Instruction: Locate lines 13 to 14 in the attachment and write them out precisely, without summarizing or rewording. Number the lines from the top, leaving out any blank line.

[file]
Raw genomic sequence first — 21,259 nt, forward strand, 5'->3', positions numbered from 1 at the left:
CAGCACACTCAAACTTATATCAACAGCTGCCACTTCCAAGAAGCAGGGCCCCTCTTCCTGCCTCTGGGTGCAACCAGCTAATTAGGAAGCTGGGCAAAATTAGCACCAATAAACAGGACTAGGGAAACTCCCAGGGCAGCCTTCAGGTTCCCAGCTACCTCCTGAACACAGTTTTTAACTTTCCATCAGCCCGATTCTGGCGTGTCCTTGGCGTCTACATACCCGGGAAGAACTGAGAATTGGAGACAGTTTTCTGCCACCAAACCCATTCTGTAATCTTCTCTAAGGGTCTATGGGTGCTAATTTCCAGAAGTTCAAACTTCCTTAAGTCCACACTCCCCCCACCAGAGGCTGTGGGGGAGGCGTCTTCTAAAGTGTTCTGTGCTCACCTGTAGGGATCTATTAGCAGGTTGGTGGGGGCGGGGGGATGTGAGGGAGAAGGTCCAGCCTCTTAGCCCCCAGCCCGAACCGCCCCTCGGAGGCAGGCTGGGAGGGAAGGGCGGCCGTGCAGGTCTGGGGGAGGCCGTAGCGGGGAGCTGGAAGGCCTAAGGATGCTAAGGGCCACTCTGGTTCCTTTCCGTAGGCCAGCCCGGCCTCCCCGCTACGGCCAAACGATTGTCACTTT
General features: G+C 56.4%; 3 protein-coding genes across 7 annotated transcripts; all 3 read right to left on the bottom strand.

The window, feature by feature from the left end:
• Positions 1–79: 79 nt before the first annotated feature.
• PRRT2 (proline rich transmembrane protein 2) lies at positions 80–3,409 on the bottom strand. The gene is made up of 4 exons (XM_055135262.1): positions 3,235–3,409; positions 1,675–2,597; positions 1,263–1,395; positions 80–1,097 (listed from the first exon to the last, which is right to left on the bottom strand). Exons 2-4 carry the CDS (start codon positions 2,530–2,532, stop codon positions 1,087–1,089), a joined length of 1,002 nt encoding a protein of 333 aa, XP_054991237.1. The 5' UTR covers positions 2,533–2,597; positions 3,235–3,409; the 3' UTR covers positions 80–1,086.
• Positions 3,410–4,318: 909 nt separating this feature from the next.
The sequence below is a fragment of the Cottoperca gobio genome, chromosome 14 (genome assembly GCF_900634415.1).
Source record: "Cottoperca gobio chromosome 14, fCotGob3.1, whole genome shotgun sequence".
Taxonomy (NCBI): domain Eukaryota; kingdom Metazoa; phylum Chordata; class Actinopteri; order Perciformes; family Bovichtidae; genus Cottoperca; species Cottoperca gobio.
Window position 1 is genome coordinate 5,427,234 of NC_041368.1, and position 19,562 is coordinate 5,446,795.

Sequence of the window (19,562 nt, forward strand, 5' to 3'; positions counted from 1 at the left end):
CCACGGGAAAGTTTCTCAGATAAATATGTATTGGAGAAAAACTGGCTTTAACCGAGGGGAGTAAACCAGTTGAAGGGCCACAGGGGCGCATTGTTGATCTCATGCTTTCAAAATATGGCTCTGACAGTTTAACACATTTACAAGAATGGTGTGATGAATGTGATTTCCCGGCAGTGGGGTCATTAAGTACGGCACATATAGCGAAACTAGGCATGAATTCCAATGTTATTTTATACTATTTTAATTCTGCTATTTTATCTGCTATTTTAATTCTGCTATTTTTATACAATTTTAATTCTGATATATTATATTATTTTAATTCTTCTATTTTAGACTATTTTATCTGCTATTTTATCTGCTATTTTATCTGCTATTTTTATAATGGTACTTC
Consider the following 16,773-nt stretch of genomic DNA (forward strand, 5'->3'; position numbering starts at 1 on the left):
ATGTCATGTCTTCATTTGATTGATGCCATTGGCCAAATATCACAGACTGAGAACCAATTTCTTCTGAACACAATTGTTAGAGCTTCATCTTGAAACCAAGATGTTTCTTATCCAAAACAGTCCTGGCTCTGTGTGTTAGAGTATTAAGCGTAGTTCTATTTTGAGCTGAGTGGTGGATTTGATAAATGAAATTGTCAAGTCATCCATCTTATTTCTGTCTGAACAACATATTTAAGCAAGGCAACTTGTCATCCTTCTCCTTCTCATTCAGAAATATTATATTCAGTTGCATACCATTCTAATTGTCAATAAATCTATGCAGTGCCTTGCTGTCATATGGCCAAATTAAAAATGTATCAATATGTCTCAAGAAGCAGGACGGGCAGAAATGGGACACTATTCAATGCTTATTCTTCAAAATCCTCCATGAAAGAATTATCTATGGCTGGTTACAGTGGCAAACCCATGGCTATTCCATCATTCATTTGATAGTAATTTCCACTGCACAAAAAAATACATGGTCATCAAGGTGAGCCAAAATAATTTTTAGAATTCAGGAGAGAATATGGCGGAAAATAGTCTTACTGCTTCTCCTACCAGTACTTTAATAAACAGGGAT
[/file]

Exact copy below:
CCACGGGAAAGTTTCTCAGATAAATATGTATTGGAGAAAAACTGGCTTTAACCGAGGGGAGTAAACCAGTTGAAGGGCCACAGGGGCGCATTGTTGATCTCATGCTTTCAAAATATGGCTCTGACAGTTTAACACATTTACAAGAATGGTGTGATGAATGTGATTTCCCGGCAGTGGGGTCATTAAGTACGGCACATATAGCGAAACTAGGCATGAATTCCAATGTTATTTTATACTATTTTAATTCTGCTATTTTATCTGCTATTTTAATTCTGCTATTTTTATACAATTTTAATTCTGATATATTATATTATTTTAATTCTTCTATTTTAGACTATTTTATCTGCTATTTTATCTGCTATTTTATCTGCTATTTTTATAATGGTACTTC
Consider the following 16,773-nt stretch of genomic DNA (forward strand, 5'->3'; position numbering starts at 1 on the left):